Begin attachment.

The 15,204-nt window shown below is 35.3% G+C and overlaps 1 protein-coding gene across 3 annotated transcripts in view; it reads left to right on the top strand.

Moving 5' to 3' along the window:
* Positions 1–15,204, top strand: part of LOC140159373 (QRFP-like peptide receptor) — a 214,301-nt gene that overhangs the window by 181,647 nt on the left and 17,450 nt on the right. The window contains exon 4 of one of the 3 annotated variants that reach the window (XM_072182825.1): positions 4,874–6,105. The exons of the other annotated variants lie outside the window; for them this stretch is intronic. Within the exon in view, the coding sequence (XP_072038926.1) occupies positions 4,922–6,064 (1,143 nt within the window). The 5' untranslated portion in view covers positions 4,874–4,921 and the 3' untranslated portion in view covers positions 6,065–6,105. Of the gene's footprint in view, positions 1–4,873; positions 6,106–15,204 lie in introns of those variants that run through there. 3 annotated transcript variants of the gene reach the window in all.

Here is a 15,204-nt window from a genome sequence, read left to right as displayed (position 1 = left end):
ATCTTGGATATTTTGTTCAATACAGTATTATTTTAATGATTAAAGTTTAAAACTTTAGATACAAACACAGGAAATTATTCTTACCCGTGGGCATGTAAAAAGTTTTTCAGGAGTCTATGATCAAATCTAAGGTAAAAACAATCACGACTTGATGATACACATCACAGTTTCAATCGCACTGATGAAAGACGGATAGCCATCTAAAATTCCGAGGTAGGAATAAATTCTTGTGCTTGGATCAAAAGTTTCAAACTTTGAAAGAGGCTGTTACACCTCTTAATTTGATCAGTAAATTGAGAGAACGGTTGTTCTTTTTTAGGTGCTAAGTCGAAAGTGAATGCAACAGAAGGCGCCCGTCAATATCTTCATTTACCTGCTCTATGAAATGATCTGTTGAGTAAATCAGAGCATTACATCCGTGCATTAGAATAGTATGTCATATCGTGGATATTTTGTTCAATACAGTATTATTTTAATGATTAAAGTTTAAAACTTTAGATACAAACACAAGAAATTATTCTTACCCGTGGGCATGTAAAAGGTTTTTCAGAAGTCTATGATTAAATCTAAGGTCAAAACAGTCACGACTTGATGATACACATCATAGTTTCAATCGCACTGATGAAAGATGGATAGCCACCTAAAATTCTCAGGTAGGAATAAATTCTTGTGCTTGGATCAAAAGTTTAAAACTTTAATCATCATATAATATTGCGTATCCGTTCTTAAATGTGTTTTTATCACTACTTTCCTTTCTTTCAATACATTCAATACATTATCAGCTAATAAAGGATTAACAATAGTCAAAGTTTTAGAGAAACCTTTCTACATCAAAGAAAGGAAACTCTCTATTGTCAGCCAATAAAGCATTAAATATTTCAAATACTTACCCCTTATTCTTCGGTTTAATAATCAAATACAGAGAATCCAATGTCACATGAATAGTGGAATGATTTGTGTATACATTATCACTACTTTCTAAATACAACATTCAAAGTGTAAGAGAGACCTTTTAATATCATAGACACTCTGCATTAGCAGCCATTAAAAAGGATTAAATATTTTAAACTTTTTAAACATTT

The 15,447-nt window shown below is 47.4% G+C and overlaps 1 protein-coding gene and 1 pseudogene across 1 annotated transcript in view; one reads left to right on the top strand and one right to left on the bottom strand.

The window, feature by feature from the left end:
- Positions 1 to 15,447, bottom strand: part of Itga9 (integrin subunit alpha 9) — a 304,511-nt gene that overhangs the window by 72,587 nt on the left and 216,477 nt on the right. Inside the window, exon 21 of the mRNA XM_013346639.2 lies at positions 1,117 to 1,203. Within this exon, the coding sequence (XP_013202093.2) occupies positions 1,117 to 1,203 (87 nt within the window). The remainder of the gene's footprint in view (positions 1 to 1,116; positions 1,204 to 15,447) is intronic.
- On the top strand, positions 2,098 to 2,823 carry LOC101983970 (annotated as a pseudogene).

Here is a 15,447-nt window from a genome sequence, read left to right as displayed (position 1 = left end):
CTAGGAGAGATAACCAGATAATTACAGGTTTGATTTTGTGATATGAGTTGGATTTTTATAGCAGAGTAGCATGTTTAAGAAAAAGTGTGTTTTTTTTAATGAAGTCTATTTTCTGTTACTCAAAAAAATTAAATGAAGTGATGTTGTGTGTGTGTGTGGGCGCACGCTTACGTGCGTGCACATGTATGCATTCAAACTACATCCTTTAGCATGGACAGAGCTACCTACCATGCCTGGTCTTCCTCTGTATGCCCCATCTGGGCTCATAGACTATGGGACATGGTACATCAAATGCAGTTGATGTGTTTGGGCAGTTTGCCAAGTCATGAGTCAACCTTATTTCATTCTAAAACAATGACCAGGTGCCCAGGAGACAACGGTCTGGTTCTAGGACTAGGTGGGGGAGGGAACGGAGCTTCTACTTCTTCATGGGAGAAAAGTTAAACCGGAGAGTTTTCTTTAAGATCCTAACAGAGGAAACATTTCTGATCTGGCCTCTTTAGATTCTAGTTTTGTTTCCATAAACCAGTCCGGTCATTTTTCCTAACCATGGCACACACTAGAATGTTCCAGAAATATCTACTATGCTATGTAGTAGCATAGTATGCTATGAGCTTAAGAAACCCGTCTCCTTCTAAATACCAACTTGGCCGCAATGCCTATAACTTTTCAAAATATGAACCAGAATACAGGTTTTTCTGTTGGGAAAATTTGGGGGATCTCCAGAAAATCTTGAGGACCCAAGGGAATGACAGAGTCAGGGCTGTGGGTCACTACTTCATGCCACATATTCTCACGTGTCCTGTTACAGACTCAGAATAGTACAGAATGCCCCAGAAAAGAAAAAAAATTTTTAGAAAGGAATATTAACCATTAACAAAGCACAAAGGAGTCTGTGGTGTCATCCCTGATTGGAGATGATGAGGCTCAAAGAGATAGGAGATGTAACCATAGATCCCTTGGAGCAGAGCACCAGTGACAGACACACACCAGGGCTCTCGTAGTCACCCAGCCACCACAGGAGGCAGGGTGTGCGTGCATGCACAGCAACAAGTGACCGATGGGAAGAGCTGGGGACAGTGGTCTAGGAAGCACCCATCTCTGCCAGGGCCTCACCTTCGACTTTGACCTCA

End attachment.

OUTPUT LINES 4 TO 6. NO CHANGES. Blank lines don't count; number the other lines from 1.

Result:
Here is a 15,204-nt window from a genome sequence, read left to right as displayed (position 1 = left end):
ATCTTGGATATTTTGTTCAATACAGTATTATTTTAATGATTAAAGTTTAAAACTTTAGATACAAACACAGGAAATTATTCTTACCCGTGGGCATGTAAAAAGTTTTTCAGGAGTCTATGATCAAATCTAAGGTAAAAACAATCACGACTTGATGATACACATCACAGTTTCAATCGCACTGATGAAAGACGGATAGCCATCTAAAATTCCGAGGTAGGAATAAATTCTTGTGCTTGGATCAAAAGTTTCAAACTTTGAAAGAGGCTGTTACACCTCTTAATTTGATCAGTAAATTGAGAGAACGGTTGTTCTTTTTTAGGTGCTAAGTCGAAAGTGAATGCAACAGAAGGCGCCCGTCAATATCTTCATTTACCTGCTCTATGAAATGATCTGTTGAGTAAATCAGAGCATTACATCCGTGCATTAGAATAGTATGTCATATCGTGGATATTTTGTTCAATACAGTATTATTTTAATGATTAAAGTTTAAAACTTTAGATACAAACACAAGAAATTATTCTTACCCGTGGGCATGTAAAAGGTTTTTCAGAAGTCTATGATTAAATCTAAGGTCAAAACAGTCACGACTTGATGATACACATCATAGTTTCAATCGCACTGATGAAAGATGGATAGCCACCTAAAATTCTCAGGTAGGAATAAATTCTTGTGCTTGGATCAAAAGTTTAAAACTTTAATCATCATATAATATTGCGTATCCGTTCTTAAATGTGTTTTTATCACTACTTTCCTTTCTTTCAATACATTCAATACATTATCAGCTAATAAAGGATTAACAATAGTCAAAGTTTTAGAGAAACCTTTCTACATCAAAGAAAGGAAACTCTCTATTGTCAGCCAATAAAGCATTAAATATTTCAAATACTTACCCCTTATTCTTCGGTTTAATAATCAAATACAGAGAATCCAATGTCACATGAATAGTGGAATGATTTGTGTATACATTATCACTACTTTCTAAATACAACATTCAAAGTGTAAGAGAGACCTTTTAATATCATAGACACTCTGCATTAGCAGCCATTAAAAAGGATTAAATATTTTAAACTTTTTAAACATTT

The 15,447-nt window shown below is 47.4% G+C and overlaps 1 protein-coding gene and 1 pseudogene across 1 annotated transcript in view; one reads left to right on the top strand and one right to left on the bottom strand.